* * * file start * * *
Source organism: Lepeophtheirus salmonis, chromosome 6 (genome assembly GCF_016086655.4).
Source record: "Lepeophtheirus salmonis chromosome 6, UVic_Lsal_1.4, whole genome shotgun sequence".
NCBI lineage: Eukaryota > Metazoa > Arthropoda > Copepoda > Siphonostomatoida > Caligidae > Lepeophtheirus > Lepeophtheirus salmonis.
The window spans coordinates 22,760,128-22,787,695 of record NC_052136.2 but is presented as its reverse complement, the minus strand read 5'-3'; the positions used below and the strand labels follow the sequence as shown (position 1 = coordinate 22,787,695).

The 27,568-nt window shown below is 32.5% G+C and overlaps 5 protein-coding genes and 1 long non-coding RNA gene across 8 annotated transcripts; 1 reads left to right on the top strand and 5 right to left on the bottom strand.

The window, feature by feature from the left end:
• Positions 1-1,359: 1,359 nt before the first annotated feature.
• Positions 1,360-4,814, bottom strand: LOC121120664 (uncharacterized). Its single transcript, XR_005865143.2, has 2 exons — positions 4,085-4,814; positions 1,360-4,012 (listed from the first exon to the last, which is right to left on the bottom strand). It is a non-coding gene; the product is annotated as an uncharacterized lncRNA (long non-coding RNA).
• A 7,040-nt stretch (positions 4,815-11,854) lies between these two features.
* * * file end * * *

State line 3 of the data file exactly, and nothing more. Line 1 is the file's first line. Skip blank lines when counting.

NCBI lineage: Eukaryota > Metazoa > Arthropoda > Copepoda > Siphonostomatoida > Caligidae > Lepeophtheirus > Lepeophtheirus salmonis.